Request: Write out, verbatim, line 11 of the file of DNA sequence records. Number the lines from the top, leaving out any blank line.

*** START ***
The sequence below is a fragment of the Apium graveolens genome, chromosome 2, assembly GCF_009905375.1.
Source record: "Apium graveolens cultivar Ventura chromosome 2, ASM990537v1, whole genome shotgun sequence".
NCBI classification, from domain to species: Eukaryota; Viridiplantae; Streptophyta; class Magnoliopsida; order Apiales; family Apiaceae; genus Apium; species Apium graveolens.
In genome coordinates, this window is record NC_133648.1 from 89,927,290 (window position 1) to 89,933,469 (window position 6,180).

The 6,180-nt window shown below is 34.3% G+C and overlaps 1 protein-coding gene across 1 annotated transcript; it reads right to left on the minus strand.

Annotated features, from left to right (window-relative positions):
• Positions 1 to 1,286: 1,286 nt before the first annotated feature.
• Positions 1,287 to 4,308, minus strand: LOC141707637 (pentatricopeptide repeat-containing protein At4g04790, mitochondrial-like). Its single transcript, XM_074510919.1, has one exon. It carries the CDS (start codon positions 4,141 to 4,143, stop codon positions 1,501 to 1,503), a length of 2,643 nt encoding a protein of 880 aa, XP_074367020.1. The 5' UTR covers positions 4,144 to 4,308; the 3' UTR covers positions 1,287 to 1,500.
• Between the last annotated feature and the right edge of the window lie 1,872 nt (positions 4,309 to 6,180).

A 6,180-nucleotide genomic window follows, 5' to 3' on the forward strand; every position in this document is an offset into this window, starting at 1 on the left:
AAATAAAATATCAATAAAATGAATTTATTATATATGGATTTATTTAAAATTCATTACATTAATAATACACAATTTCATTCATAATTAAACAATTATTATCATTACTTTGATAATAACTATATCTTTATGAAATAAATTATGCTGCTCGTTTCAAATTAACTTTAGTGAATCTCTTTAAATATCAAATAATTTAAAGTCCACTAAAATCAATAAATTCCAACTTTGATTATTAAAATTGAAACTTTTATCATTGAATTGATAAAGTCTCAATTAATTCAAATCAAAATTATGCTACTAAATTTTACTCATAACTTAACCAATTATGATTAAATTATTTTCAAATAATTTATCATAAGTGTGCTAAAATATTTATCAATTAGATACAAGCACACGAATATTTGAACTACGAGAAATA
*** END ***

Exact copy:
AAATAAAATATCAATAAAATGAATTTATTATATATGGATTTATTTAAAATTCATTACATTAATAATACACAATTTCATTCATAATTAAACAATTATTATCATTACTTTGATAATAACTATATCTTTATGAAATAAATTATGCTGCTCGTTTCAAATTAACTTTAGTGAATCTCTTTAAATATCAAATAATTTAAAGTCCACTAAAATCAATAAATTCCAACTTTGATTATTAAAATTGAAACTTTTATCATTGAATTGATAAAGTCTCAATTAATTCAAATCAAAATTATGCTACTAAATTTTACTCATAACTTAACCAATTATGATTAAATTATTTTCAAATAATTTATCATAAGTGTGCTAAAATATTTATCAATTAGATACAAGCACACGAATATTTGAACTACGAGAAATA